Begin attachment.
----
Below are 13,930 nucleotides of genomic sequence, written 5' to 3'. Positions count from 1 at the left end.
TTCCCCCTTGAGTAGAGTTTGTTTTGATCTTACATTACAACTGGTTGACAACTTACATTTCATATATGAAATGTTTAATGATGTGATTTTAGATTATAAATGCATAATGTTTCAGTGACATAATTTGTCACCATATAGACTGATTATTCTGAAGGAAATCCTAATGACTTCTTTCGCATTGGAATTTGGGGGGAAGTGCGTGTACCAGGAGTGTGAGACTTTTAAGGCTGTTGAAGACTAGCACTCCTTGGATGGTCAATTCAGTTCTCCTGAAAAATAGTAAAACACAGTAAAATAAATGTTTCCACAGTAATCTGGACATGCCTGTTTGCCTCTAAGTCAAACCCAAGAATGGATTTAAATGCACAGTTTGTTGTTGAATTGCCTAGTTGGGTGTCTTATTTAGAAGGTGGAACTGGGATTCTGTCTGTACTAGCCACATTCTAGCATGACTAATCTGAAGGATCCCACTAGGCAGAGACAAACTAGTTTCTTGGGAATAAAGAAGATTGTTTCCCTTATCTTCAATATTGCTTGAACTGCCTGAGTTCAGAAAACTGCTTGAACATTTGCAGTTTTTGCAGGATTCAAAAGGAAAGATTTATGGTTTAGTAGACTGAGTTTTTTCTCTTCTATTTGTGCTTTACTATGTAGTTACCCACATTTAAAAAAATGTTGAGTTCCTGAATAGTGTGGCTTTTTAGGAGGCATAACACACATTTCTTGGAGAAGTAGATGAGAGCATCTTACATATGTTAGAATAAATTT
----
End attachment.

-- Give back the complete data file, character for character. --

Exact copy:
Below are 13,930 nucleotides of genomic sequence, written 5' to 3'. Positions count from 1 at the left end.
TTCCCCCTTGAGTAGAGTTTGTTTTGATCTTACATTACAACTGGTTGACAACTTACATTTCATATATGAAATGTTTAATGATGTGATTTTAGATTATAAATGCATAATGTTTCAGTGACATAATTTGTCACCATATAGACTGATTATTCTGAAGGAAATCCTAATGACTTCTTTCGCATTGGAATTTGGGGGGAAGTGCGTGTACCAGGAGTGTGAGACTTTTAAGGCTGTTGAAGACTAGCACTCCTTGGATGGTCAATTCAGTTCTCCTGAAAAATAGTAAAACACAGTAAAATAAATGTTTCCACAGTAATCTGGACATGCCTGTTTGCCTCTAAGTCAAACCCAAGAATGGATTTAAATGCACAGTTTGTTGTTGAATTGCCTAGTTGGGTGTCTTATTTAGAAGGTGGAACTGGGATTCTGTCTGTACTAGCCACATTCTAGCATGACTAATCTGAAGGATCCCACTAGGCAGAGACAAACTAGTTTCTTGGGAATAAAGAAGATTGTTTCCCTTATCTTCAATATTGCTTGAACTGCCTGAGTTCAGAAAACTGCTTGAACATTTGCAGTTTTTGCAGGATTCAAAAGGAAAGATTTATGGTTTAGTAGACTGAGTTTTTTCTCTTCTATTTGTGCTTTACTATGTAGTTACCCACATTTAAAAAAATGTTGAGTTCCTGAATAGTGTGGCTTTTTAGGAGGCATAACACACATTTCTTGGAGAAGTAGATGAGAGCATCTTACATATGTTAGAATAAATTT